Thousands of NHS patients to swallow tiny cancer-testing cameras
Thousands of NHS patients are to be given a camera which is small enough to swallow to help check if they have cancer. The health service in England is trialling the use of miniature cameras – which are the size of a pill – as a diagnostic tool for bowel cancer and other gastrointestinal problems.
The technology – a colon capsule endoscopy – can provide a diagnosis in hours and patients can be being examined while they go about their daily lives, saving the need for an invasive diagnostic test in hospital.
The head of the NHS said that the “ingenious” cameras will allow more people to get cancer tests quickly and safely.
The so-called capsule cameras will be trialled in 11,000 patients at 40 different sites across England.
Traditional endoscopies mean patients need to attend hospital and have a tube inserted whereas the new technology means that people can go about their normal day.
And infection control procedures mean at present fewer traditional endoscopies are being carried out.
But the new technology means that the tests can be sped up and conducted in the comfort of a patient’s home.
The camera takes two photos per second and takes pictures of the bowel as it passes through.
It can help spot conditions including bowel cancer and Crohn’s disease.
The whole process takes between five and eight hours.
The tool provides full images of the bowel with information sent to a data recorder in a shoulder bag.
It comes after the chief executive of the health service in England told MPs that cancer was a top operational priority for the NHS.
Sir Simon Stevens told the House of Commons Health Committee on Tuesday: “Clearly there’s going to be a lot more to do in the cancer programme during the course of the coming year and that is going to be one of the top operational priorities of the health service.”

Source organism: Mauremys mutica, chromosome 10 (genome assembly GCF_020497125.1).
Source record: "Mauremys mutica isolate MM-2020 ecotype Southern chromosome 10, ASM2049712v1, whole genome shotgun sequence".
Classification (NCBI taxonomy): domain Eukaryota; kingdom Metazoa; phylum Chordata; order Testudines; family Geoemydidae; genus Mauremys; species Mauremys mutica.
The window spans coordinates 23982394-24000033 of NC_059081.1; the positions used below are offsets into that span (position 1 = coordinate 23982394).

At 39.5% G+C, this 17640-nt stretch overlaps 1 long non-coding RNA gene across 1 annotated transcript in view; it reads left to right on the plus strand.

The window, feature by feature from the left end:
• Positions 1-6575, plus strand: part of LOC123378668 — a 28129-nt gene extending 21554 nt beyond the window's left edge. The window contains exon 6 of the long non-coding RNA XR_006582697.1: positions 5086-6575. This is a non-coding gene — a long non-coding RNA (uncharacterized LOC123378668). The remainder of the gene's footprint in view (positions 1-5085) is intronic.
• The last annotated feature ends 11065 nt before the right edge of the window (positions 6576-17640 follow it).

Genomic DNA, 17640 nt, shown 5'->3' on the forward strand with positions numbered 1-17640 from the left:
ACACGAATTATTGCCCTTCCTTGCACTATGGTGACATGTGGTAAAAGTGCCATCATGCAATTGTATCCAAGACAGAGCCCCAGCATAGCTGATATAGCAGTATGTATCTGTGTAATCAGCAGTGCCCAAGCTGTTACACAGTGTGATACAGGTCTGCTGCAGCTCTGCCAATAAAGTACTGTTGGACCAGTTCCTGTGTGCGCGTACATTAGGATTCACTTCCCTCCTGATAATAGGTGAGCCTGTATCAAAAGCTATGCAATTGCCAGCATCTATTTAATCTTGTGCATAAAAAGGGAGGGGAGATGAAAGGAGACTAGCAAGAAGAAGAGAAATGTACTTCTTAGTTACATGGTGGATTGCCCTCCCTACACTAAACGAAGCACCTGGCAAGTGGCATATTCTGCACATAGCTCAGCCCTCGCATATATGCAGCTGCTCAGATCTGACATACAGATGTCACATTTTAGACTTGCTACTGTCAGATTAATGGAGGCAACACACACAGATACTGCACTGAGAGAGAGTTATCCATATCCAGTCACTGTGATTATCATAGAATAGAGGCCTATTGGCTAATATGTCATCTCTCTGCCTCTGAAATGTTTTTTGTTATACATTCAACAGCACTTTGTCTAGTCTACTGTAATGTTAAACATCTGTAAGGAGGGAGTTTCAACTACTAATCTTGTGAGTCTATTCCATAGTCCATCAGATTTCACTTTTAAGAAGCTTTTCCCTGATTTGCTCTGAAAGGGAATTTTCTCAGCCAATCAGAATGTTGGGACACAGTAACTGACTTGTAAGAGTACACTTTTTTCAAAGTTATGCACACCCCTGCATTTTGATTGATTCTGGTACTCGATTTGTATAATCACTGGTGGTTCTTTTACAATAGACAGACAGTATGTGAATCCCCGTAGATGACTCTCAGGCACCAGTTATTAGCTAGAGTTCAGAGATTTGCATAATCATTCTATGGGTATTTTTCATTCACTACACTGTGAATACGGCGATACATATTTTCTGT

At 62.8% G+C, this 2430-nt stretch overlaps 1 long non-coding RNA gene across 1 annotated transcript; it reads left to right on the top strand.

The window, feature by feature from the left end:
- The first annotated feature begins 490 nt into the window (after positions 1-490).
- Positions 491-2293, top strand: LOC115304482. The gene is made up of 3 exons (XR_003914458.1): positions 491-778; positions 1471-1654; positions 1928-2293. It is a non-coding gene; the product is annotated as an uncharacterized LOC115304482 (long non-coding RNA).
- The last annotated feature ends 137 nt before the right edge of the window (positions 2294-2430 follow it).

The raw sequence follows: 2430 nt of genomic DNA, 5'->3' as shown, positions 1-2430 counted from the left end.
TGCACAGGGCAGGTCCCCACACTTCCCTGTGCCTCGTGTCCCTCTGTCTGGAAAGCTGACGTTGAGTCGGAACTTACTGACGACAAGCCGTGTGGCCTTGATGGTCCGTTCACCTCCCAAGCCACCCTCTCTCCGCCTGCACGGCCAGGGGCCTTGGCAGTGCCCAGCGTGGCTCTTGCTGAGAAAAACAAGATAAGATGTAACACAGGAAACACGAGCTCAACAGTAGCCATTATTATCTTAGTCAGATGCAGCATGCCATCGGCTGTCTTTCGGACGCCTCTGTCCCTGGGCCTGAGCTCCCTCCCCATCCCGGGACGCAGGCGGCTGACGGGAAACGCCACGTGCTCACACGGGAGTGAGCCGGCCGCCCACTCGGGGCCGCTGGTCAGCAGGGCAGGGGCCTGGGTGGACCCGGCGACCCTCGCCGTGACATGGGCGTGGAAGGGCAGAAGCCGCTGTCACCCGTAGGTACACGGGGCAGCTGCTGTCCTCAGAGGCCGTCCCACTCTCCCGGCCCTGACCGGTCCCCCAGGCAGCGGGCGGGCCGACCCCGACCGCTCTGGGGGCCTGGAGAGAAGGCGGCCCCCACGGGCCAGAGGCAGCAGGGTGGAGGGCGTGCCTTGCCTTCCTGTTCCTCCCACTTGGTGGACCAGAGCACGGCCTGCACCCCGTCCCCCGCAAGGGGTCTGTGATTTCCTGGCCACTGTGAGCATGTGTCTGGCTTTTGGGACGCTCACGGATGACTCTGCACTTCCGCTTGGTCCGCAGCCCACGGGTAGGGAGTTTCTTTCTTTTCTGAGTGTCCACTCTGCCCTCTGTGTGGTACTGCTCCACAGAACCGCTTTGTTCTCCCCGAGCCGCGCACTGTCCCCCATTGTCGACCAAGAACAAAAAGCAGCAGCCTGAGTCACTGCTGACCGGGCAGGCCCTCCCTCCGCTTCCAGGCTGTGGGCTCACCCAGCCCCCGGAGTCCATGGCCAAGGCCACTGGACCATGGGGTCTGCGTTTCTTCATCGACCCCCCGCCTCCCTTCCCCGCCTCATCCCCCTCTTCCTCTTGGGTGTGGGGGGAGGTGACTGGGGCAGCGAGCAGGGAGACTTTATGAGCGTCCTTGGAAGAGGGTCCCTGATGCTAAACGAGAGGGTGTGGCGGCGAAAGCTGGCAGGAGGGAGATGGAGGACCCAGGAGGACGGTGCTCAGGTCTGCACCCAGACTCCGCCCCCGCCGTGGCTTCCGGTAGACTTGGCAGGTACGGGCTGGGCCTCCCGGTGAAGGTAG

NHS England said that in December the number of people who came forward for cancer checks surpassed the previous year and that 25,000 patients received cancer treatment.
Nonetheless there have been concerns about people not seeking help during the pandemic.
Anyone with any worrying symptoms has been urged to come forward and seek help.
Sir Simon said: “As we come out of ‘peak Covid’ and the disruption of the pandemic, the NHS is now pushing ahead with genuine innovation to expand services for many other conditions.
“That’s why we’re now trialling these ingenious capsule cameras to allow more people to undergo cancer investigations quickly and safely.
“What sounds like sci-fi is now becoming a reality, and as these minute cameras pass through your body, they take two pictures per second checking for signs of cancer and other conditions like Crohn’s disease.”
Professor Peter Johnson, clinical director for cancer for the NHS in England, added: “From the cutting edge technology of these colon capsules to Covid protected hubs and chemo home deliveries, the NHS has fast tracked new ways of treating and diagnosing cancer – all while responding to the coronavirus pandemic.
“Endoscopy services continue and thanks to the hard work of NHS staff, cancer treatment and referrals have come back to usual levels, with more than 25,000 people treated for cancer in December and more than 200,000 coming forward for checks – 13,000 more than the previous year.
“The NHS message to anyone experiencing symptoms is clear – do not delay, help us to help you by coming forward for care – the NHS is ready and able to treat you.”
Genevieve Edwards, chief executive at Bowel Cancer UK, says: “This has the potential to make a huge difference for people with bowel cancer symptoms and could help the NHS to prioritise those who urgently need further tests.”
Published: by Radio NewsHub